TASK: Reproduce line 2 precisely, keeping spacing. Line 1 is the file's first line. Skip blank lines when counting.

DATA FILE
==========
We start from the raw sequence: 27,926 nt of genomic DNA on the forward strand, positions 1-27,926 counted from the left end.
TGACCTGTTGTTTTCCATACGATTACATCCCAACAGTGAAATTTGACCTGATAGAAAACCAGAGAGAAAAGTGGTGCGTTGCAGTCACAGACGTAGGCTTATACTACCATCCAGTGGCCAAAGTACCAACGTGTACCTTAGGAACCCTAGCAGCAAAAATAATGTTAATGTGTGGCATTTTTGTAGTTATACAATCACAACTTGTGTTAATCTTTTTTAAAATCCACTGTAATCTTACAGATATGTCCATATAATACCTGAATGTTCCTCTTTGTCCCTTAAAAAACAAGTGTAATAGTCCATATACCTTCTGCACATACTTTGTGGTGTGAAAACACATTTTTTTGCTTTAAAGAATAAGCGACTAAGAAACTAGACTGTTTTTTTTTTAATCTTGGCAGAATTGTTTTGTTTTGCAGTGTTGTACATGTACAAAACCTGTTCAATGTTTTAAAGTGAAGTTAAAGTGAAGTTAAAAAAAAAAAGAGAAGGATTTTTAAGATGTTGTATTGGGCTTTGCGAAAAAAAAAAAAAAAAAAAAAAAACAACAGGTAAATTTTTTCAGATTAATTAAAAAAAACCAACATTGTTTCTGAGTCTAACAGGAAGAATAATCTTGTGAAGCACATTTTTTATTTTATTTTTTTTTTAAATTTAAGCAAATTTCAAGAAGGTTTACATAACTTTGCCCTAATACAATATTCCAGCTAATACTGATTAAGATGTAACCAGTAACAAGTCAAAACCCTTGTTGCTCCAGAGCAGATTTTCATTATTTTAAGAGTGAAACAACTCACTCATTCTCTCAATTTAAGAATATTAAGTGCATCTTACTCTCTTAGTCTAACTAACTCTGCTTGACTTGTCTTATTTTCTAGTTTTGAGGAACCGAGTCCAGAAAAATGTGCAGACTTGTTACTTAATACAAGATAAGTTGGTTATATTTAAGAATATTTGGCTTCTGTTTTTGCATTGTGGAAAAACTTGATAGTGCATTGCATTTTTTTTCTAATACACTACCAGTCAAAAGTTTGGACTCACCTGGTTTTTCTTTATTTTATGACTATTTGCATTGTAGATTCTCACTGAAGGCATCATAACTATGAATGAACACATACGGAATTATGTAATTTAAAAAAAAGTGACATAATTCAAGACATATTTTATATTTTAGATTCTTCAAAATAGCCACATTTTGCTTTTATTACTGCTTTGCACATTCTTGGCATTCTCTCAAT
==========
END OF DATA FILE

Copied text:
TGACCTGTTGTTTTCCATACGATTACATCCCAACAGTGAAATTTGACCTGATAGAAAACCAGAGAGAAAAGTGGTGCGTTGCAGTCACAGACGTAGGCTTATACTACCATCCAGTGGCCAAAGTACCAACGTGTACCTTAGGAACCCTAGCAGCAAAAATAATGTTAATGTGTGGCATTTTTGTAGTTATACAATCACAACTTGTGTTAATCTTTTTTAAAATCCACTGTAATCTTACAGATATGTCCATATAATACCTGAATGTTCCTCTTTGTCCCTTAAAAAACAAGTGTAATAGTCCATATACCTTCTGCACATACTTTGTGGTGTGAAAACACATTTTTTTGCTTTAAAGAATAAGCGACTAAGAAACTAGACTGTTTTTTTTTTAATCTTGGCAGAATTGTTTTGTTTTGCAGTGTTGTACATGTACAAAACCTGTTCAATGTTTTAAAGTGAAGTTAAAGTGAAGTTAAAAAAAAAAAGAGAAGGATTTTTAAGATGTTGTATTGGGCTTTGCGAAAAAAAAAAAAAAAAAAAAAAAACAACAGGTAAATTTTTTCAGATTAATTAAAAAAAACCAACATTGTTTCTGAGTCTAACAGGAAGAATAATCTTGTGAAGCACATTTTTTATTTTATTTTTTTTTTAAATTTAAGCAAATTTCAAGAAGGTTTACATAACTTTGCCCTAATACAATATTCCAGCTAATACTGATTAAGATGTAACCAGTAACAAGTCAAAACCCTTGTTGCTCCAGAGCAGATTTTCATTATTTTAAGAGTGAAACAACTCACTCATTCTCTCAATTTAAGAATATTAAGTGCATCTTACTCTCTTAGTCTAACTAACTCTGCTTGACTTGTCTTATTTTCTAGTTTTGAGGAACCGAGTCCAGAAAAATGTGCAGACTTGTTACTTAATACAAGATAAGTTGGTTATATTTAAGAATATTTGGCTTCTGTTTTTGCATTGTGGAAAAACTTGATAGTGCATTGCATTTTTTTTCTAATACACTACCAGTCAAAAGTTTGGACTCACCTGGTTTTTCTTTATTTTATGACTATTTGCATTGTAGATTCTCACTGAAGGCATCATAACTATGAATGAACACATACGGAATTATGTAATTTAAAAAAAAGTGACATAATTCAAGACATATTTTATATTTTAGATTCTTCAAAATAGCCACATTTTGCTTTTATTACTGCTTTGCACATTCTTGGCATTCTCTCAAT